Diary of a pole dancer
Level of coordination: plummeted to new lows
Blushes: 1 (the only time I nailed a move)
It has to be said that pole fitness is way harder than it looks. I’ve just come back from my first ever class, at Pole Rocks in Reigate, and already everything hurts. Yup, everything. Shoulders. Arms. Shins. Bum. Tummy. Especially tummy. Tomorrow I won’t be able to lift my arms above shoulder level. And yet, I will without doubt be back next week, because I feel freakin’ good.
I’ve been hearing a lot about pole fitness recently. It might even be the new Zumba. It helps you develop strength, agility, balance and body control. And apparently it’ll make you feel light, vigorous and full of strength. Bring it on!
So, a couple of things you should know about pole. Firstly, it’s not just for girls. Men do pole too, and there are several guys in the classes at Pole Rocks. In fact two of the instructors are men. And they’re bloody good at getting around the pole.
Secondly, you really should remember to *ahem* wax those underarms, because you’ll be down to that vest top in no time. Pole is hard work.
Thirdly, even the basic moves are quite tricky. But when you get it right it feels marvellous. Especially when the instructor applauds, and it makes you blush.
Fourthly, I was probably the oldest in the class by, um, a decade or so. Oh, alright, maybe it was two. But nobody seemed to notice. Or care.
Righty ho… I’m off to find a pole. I’ve got only six days to practise before my next class.
Level of coordination: slightly improved
Bruises: Two, plus a sore muscle in my tummy that keeps niggling
Right, second week back and my coordination seems to have somehow improved. I can actually get around the pole, and I don’t look like a total numpty. (So I say anyway!)
I’ve been doing basic spins. And I seem to be getting the hang of it. This is great exercise, and really fun. Also, this week I’ve noticed that perhaps I’m not quite the granny in the class – not all the polers are twenty-somethings. It’s hardly surprising, though, because as exercise goes this is a lot of fun.
But enough about me. Let me tell you a bit about Pole Rocks. The studio offers lessons in Reigate, Dorking, Leatherhead and Coulsdon. I’ve been going to the Reigate classes, which are held in the dance studio at Reigate College. There are eight poles, and mostly you’ll have a pole to yourself.
Sam Causon, owner of Pole Rocks, heads up the class with a band of helpers, so there’s one instructor for about every three poles. Sam took up pole when an injury forced her to stop running and cycling. She’d hoped to get some strength and confidence back. And let me tell you, she’s certainly done that. She says her body gained more tone and shape after four months of pole, than three years of going to the gym. It’s easy to see Sam is passionate about pole, and aside from being pretty nifty when she gets on the pole herself, she’s great at motivating and inspiring the class.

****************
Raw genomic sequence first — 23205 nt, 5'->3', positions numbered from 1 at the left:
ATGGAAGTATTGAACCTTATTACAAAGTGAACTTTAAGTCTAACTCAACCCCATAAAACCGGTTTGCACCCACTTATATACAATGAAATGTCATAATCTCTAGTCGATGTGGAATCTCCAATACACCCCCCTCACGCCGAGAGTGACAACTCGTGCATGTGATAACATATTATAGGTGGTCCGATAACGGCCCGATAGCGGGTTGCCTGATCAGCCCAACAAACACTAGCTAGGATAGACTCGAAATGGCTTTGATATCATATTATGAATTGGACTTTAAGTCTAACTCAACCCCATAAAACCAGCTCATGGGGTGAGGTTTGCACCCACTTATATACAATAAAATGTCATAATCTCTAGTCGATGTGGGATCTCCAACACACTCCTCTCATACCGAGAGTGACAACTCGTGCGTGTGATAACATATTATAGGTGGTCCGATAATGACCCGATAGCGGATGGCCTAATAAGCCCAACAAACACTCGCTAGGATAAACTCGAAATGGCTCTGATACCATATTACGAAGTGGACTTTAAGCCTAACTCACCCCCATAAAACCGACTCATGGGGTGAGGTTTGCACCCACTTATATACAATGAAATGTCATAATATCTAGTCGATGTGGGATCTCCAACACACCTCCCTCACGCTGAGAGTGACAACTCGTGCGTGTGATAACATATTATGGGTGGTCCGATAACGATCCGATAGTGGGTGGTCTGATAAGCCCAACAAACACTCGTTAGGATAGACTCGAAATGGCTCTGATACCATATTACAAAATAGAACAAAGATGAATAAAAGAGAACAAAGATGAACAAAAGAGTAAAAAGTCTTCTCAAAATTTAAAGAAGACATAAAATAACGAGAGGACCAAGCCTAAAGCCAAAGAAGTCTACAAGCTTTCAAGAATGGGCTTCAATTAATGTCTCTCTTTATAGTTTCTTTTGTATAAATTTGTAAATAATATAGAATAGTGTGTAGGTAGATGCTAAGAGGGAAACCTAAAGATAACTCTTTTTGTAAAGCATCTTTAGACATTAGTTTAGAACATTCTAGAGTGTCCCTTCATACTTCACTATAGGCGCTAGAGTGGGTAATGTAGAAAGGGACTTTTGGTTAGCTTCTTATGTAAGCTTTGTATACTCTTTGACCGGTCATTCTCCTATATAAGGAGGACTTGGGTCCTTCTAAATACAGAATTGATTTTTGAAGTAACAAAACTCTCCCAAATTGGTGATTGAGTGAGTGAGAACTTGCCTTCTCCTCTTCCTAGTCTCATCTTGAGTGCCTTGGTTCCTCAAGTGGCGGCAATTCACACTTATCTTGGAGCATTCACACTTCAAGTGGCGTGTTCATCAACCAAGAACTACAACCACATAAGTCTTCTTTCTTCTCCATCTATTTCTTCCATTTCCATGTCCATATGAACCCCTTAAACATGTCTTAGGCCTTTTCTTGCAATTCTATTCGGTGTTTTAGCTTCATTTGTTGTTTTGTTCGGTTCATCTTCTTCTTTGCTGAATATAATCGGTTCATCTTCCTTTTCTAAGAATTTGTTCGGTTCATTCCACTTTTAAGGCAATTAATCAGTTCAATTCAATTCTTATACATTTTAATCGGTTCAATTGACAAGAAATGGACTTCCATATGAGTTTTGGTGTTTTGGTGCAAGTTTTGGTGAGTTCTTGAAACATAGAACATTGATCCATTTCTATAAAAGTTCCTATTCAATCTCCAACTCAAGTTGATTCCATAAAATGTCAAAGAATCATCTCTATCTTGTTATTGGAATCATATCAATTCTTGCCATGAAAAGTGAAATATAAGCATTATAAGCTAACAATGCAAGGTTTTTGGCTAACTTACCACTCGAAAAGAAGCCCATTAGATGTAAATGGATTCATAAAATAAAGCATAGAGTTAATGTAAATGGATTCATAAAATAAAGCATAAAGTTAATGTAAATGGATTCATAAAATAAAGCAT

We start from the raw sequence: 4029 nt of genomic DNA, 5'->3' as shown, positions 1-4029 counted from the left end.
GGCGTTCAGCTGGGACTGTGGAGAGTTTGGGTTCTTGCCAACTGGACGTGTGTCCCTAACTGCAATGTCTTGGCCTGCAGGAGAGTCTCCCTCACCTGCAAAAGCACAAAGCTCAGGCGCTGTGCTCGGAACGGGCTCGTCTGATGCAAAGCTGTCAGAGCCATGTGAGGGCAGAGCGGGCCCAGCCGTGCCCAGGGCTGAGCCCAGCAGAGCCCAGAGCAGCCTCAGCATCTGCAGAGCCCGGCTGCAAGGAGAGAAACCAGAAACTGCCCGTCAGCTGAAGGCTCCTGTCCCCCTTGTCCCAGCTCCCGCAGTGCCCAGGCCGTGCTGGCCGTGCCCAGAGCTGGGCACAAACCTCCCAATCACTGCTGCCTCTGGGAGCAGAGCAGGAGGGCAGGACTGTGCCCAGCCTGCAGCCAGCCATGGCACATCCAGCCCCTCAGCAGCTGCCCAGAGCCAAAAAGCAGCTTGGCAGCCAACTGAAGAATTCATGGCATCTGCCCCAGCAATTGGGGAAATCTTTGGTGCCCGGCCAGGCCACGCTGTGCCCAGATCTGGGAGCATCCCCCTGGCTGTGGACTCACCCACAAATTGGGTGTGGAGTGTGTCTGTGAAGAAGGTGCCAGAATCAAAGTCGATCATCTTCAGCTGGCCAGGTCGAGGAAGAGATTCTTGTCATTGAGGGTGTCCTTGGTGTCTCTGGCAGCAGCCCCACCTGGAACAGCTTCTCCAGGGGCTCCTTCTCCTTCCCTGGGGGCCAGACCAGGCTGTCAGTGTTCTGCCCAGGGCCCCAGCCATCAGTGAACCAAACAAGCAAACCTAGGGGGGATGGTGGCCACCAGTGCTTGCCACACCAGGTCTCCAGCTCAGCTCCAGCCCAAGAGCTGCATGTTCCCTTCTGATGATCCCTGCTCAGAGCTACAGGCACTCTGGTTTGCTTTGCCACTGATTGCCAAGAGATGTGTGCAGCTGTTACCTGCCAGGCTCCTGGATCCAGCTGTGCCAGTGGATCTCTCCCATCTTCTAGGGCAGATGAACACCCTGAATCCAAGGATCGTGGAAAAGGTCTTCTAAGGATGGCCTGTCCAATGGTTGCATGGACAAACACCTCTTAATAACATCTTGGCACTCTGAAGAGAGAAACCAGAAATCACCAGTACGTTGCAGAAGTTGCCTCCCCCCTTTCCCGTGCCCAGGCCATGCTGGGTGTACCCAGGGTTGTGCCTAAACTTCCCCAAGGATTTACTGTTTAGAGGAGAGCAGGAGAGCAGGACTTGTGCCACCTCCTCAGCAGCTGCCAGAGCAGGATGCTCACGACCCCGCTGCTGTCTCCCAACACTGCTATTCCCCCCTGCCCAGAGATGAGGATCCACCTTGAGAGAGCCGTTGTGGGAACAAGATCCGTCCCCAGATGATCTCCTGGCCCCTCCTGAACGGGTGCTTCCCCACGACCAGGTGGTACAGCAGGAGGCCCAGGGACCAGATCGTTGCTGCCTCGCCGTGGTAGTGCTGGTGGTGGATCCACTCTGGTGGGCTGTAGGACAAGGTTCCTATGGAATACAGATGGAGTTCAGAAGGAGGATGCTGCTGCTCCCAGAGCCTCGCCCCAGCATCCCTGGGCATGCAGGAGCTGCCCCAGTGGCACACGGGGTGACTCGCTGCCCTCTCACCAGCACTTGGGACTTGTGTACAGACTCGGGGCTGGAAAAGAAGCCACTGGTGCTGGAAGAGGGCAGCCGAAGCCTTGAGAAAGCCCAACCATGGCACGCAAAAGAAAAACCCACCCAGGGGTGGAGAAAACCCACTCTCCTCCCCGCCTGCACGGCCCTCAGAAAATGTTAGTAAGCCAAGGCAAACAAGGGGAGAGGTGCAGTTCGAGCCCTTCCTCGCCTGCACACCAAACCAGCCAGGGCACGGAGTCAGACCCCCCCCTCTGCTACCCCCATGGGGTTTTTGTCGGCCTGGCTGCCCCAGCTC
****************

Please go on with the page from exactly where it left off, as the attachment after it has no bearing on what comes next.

I wanna climb a pole too. Not this week maybe. But eventually!
Level of coordination: I’ve transitioned
Bruises: None this week, but that muscle in my tummy is niggling
Blushes: Two (once when I messed up, once when I got something right and I got a cheer.)
I’m raring to go. Hell, I even considered getting my shorty shorts out for this class. Then I thought, “Nah, don’t be silly Amber, you’re not quite ready for that!” And I came back to earth with a thud. It was quite a thud too, because that niggling injury I’ve been harbouring was made worse this week when I was out running and I slipped over. It seems my lack of grace knows no bounds.
But I’m not letting it stop me. So here I am. And while we’re on the subject of attire, you might be wondering what one wears to a pole fitness class. I know what you’re thinking. Does she wear her stilettos? So let me tell you that I leave my stilettos at the door. This class is less about being sexy, more about being fit. Students wear anything from normal gym kit, to itty bitty shorts and bra tops. Those further up the chain of experience tend to be the more scantily clad, and that’s because you need skin contact with the pole to give you traction. At least that’s what I’m told. I’m yet to get up there.
Sam starts every class with a warm-up, and ends with a core muscle workout (think sit-ups and ‘the plank’) and a cool down with stretches. My muscles still ache at the end of each class, but in a good way. And I’ve found it’s not the day after a pole class that I feel it most, but the day after the day after, if you know what I mean.
This week I’m still not climbing the pole, but the lovely, lithe and incredibly leggy Paris, did teach me some transitions. That’s where you put two moves together. So, peeps, I’m improving at this pole business. However slowly that may be. And while I’ve now got to take a a couple of weeks off due to work commitments (I have theatre shows to review for you peeps), you can be certain of one thing. I’ll be back. And you know what else, I will climb that pole! One day.